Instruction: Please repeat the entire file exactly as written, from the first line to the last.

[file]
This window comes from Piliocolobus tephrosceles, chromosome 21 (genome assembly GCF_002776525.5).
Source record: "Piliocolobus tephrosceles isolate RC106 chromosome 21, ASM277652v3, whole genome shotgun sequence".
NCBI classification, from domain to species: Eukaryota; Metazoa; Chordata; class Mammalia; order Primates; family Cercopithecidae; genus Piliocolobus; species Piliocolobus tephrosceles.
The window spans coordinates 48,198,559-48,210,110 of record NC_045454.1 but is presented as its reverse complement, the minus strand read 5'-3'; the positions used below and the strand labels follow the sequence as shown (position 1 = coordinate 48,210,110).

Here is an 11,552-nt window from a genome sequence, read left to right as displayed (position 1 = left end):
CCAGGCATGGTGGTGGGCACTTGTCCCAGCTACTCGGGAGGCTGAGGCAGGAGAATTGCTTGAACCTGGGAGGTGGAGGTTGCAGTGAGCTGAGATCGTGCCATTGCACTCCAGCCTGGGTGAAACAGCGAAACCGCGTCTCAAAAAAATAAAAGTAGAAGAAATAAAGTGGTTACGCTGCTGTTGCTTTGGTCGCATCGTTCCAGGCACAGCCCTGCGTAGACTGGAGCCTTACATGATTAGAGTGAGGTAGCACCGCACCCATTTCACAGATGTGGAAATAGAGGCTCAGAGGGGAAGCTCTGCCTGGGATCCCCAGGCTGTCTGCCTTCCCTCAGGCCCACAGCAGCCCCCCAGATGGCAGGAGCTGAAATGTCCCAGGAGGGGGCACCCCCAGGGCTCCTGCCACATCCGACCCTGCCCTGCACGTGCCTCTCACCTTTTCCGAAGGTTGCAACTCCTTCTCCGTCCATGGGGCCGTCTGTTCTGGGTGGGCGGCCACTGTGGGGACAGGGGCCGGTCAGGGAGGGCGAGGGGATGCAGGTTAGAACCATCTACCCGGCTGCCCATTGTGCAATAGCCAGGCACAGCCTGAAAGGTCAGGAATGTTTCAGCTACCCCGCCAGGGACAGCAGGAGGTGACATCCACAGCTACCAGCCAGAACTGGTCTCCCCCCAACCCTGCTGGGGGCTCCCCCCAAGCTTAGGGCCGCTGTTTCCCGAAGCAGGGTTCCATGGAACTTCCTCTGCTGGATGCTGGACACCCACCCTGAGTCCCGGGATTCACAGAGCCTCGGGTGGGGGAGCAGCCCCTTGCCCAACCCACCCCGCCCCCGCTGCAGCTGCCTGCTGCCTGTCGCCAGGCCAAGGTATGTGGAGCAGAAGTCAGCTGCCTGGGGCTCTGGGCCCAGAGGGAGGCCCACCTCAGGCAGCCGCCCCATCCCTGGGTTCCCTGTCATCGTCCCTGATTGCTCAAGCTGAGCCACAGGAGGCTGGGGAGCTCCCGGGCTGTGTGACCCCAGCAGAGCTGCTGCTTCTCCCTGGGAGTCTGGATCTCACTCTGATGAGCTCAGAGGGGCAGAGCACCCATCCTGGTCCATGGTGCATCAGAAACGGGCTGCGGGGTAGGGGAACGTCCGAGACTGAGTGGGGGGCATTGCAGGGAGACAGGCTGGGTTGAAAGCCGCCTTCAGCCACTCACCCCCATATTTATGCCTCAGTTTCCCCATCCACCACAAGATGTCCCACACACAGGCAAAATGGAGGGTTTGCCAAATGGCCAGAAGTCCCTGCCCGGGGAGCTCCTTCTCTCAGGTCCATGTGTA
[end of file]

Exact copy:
This window comes from Piliocolobus tephrosceles, chromosome 21 (genome assembly GCF_002776525.5).
Source record: "Piliocolobus tephrosceles isolate RC106 chromosome 21, ASM277652v3, whole genome shotgun sequence".
NCBI classification, from domain to species: Eukaryota; Metazoa; Chordata; class Mammalia; order Primates; family Cercopithecidae; genus Piliocolobus; species Piliocolobus tephrosceles.
The window spans coordinates 48,198,559-48,210,110 of record NC_045454.1 but is presented as its reverse complement, the minus strand read 5'-3'; the positions used below and the strand labels follow the sequence as shown (position 1 = coordinate 48,210,110).

Here is an 11,552-nt window from a genome sequence, read left to right as displayed (position 1 = left end):
CCAGGCATGGTGGTGGGCACTTGTCCCAGCTACTCGGGAGGCTGAGGCAGGAGAATTGCTTGAACCTGGGAGGTGGAGGTTGCAGTGAGCTGAGATCGTGCCATTGCACTCCAGCCTGGGTGAAACAGCGAAACCGCGTCTCAAAAAAATAAAAGTAGAAGAAATAAAGTGGTTACGCTGCTGTTGCTTTGGTCGCATCGTTCCAGGCACAGCCCTGCGTAGACTGGAGCCTTACATGATTAGAGTGAGGTAGCACCGCACCCATTTCACAGATGTGGAAATAGAGGCTCAGAGGGGAAGCTCTGCCTGGGATCCCCAGGCTGTCTGCCTTCCCTCAGGCCCACAGCAGCCCCCCAGATGGCAGGAGCTGAAATGTCCCAGGAGGGGGCACCCCCAGGGCTCCTGCCACATCCGACCCTGCCCTGCACGTGCCTCTCACCTTTTCCGAAGGTTGCAACTCCTTCTCCGTCCATGGGGCCGTCTGTTCTGGGTGGGCGGCCACTGTGGGGACAGGGGCCGGTCAGGGAGGGCGAGGGGATGCAGGTTAGAACCATCTACCCGGCTGCCCATTGTGCAATAGCCAGGCACAGCCTGAAAGGTCAGGAATGTTTCAGCTACCCCGCCAGGGACAGCAGGAGGTGACATCCACAGCTACCAGCCAGAACTGGTCTCCCCCCAACCCTGCTGGGGGCTCCCCCCAAGCTTAGGGCCGCTGTTTCCCGAAGCAGGGTTCCATGGAACTTCCTCTGCTGGATGCTGGACACCCACCCTGAGTCCCGGGATTCACAGAGCCTCGGGTGGGGGAGCAGCCCCTTGCCCAACCCACCCCGCCCCCGCTGCAGCTGCCTGCTGCCTGTCGCCAGGCCAAGGTATGTGGAGCAGAAGTCAGCTGCCTGGGGCTCTGGGCCCAGAGGGAGGCCCACCTCAGGCAGCCGCCCCATCCCTGGGTTCCCTGTCATCGTCCCTGATTGCTCAAGCTGAGCCACAGGAGGCTGGGGAGCTCCCGGGCTGTGTGACCCCAGCAGAGCTGCTGCTTCTCCCTGGGAGTCTGGATCTCACTCTGATGAGCTCAGAGGGGCAGAGCACCCATCCTGGTCCATGGTGCATCAGAAACGGGCTGCGGGGTAGGGGAACGTCCGAGACTGAGTGGGGGGCATTGCAGGGAGACAGGCTGGGTTGAAAGCCGCCTTCAGCCACTCACCCCCATATTTATGCCTCAGTTTCCCCATCCACCACAAGATGTCCCACACACAGGCAAAATGGAGGGTTTGCCAAATGGCCAGAAGTCCCTGCCCGGGGAGCTCCTTCTCTCAGGTCCATGTGTA